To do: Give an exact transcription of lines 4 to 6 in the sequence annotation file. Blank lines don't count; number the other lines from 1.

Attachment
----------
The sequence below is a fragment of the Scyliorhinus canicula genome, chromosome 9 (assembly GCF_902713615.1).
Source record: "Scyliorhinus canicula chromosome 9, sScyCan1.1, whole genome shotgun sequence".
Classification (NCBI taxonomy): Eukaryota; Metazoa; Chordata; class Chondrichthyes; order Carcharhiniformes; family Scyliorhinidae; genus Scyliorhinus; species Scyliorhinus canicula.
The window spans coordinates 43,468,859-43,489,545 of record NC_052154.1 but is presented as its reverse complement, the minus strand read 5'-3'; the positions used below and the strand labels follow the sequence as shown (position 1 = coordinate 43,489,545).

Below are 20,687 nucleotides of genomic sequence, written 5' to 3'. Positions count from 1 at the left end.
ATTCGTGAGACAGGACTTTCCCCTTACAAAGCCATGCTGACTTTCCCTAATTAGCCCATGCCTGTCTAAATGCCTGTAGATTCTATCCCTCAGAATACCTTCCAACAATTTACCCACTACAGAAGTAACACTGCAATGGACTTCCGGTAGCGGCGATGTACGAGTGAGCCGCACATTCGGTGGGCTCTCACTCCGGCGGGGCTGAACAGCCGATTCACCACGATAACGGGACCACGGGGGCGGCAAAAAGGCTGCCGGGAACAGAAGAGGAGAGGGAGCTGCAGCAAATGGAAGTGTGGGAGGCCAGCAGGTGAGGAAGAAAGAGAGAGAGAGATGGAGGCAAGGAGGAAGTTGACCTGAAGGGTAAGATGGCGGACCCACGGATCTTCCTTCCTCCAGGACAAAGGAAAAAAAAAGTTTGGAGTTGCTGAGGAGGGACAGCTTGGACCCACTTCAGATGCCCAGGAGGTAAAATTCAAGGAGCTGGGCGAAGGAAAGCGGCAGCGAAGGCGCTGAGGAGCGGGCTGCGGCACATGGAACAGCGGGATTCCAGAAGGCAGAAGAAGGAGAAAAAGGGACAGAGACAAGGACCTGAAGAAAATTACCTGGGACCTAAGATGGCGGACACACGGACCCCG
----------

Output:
The window spans coordinates 43,468,859-43,489,545 of record NC_052154.1 but is presented as its reverse complement, the minus strand read 5'-3'; the positions used below and the strand labels follow the sequence as shown (position 1 = coordinate 43,489,545).

Below are 20,687 nucleotides of genomic sequence, written 5' to 3'. Positions count from 1 at the left end.
ATTCGTGAGACAGGACTTTCCCCTTACAAAGCCATGCTGACTTTCCCTAATTAGCCCATGCCTGTCTAAATGCCTGTAGATTCTATCCCTCAGAATACCTTCCAACAATTTACCCACTACAGAAGTAACACTGCAATGGACTTCCGGTAGCGGCGATGTACGAGTGAGCCGCACATTCGGTGGGCTCTCACTCCGGCGGGGCTGAACAGCCGATTCACCACGATAACGGGACCACGGGGGCGGCAAAAAGGCTGCCGGGAACAGAAGAGGAGAGGGAGCTGCAGCAAATGGAAGTGTGGGAGGCCAGCAGGTGAGGAAGAAAGAGAGAGAGAGATGGAGGCAAGGAGGAAGTTGACCTGAAGGGTAAGATGGCGGACCCACGGATCTTCCTTCCTCCAGGACAAAGGAAAAAAAAAGTTTGGAGTTGCTGAGGAGGGACAGCTTGGACCCACTTCAGATGCCCAGGAGGTAAAATTCAAGGAGCTGGGCGAAGGAAAGCGGCAGCGAAGGCGCTGAGGAGCGGGCTGCGGCACATGGAACAGCGGGATTCCAGAAGGCAGAAGAAGGAGAAAAAGGGACAGAGACAAGGACCTGAAGAAAATTACCTGGGACCTAAGATGGCGGACACACGGACCCCG